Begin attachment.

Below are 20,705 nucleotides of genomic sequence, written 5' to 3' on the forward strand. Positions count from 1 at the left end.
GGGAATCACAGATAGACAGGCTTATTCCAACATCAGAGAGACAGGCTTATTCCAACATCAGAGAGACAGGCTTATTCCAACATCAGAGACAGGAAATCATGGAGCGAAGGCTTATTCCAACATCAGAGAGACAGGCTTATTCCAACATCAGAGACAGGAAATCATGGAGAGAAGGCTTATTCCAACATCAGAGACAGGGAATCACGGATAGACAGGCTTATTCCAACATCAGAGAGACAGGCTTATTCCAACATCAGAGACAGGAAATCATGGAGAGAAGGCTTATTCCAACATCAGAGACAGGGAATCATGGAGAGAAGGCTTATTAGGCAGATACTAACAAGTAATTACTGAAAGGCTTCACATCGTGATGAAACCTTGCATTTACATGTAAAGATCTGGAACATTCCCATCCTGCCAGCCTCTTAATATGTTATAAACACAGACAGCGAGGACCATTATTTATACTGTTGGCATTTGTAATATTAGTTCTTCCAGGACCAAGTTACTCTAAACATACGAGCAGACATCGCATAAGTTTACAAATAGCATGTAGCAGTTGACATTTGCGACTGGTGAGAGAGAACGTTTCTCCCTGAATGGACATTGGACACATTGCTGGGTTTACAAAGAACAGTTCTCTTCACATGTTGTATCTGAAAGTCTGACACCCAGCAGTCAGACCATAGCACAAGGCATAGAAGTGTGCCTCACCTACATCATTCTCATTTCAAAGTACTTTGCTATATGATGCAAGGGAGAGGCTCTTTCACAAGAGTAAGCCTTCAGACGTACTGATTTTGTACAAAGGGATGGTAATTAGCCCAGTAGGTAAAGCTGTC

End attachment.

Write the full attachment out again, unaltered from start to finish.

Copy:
Below are 20,705 nucleotides of genomic sequence, written 5' to 3' on the forward strand. Positions count from 1 at the left end.
GGGAATCACAGATAGACAGGCTTATTCCAACATCAGAGAGACAGGCTTATTCCAACATCAGAGAGACAGGCTTATTCCAACATCAGAGACAGGAAATCATGGAGCGAAGGCTTATTCCAACATCAGAGAGACAGGCTTATTCCAACATCAGAGACAGGAAATCATGGAGAGAAGGCTTATTCCAACATCAGAGACAGGGAATCACGGATAGACAGGCTTATTCCAACATCAGAGAGACAGGCTTATTCCAACATCAGAGACAGGAAATCATGGAGAGAAGGCTTATTCCAACATCAGAGACAGGGAATCATGGAGAGAAGGCTTATTAGGCAGATACTAACAAGTAATTACTGAAAGGCTTCACATCGTGATGAAACCTTGCATTTACATGTAAAGATCTGGAACATTCCCATCCTGCCAGCCTCTTAATATGTTATAAACACAGACAGCGAGGACCATTATTTATACTGTTGGCATTTGTAATATTAGTTCTTCCAGGACCAAGTTACTCTAAACATACGAGCAGACATCGCATAAGTTTACAAATAGCATGTAGCAGTTGACATTTGCGACTGGTGAGAGAGAACGTTTCTCCCTGAATGGACATTGGACACATTGCTGGGTTTACAAAGAACAGTTCTCTTCACATGTTGTATCTGAAAGTCTGACACCCAGCAGTCAGACCATAGCACAAGGCATAGAAGTGTGCCTCACCTACATCATTCTCATTTCAAAGTACTTTGCTATATGATGCAAGGGAGAGGCTCTTTCACAAGAGTAAGCCTTCAGACGTACTGATTTTGTACAAAGGGATGGTAATTAGCCCAGTAGGTAAAGCTGTC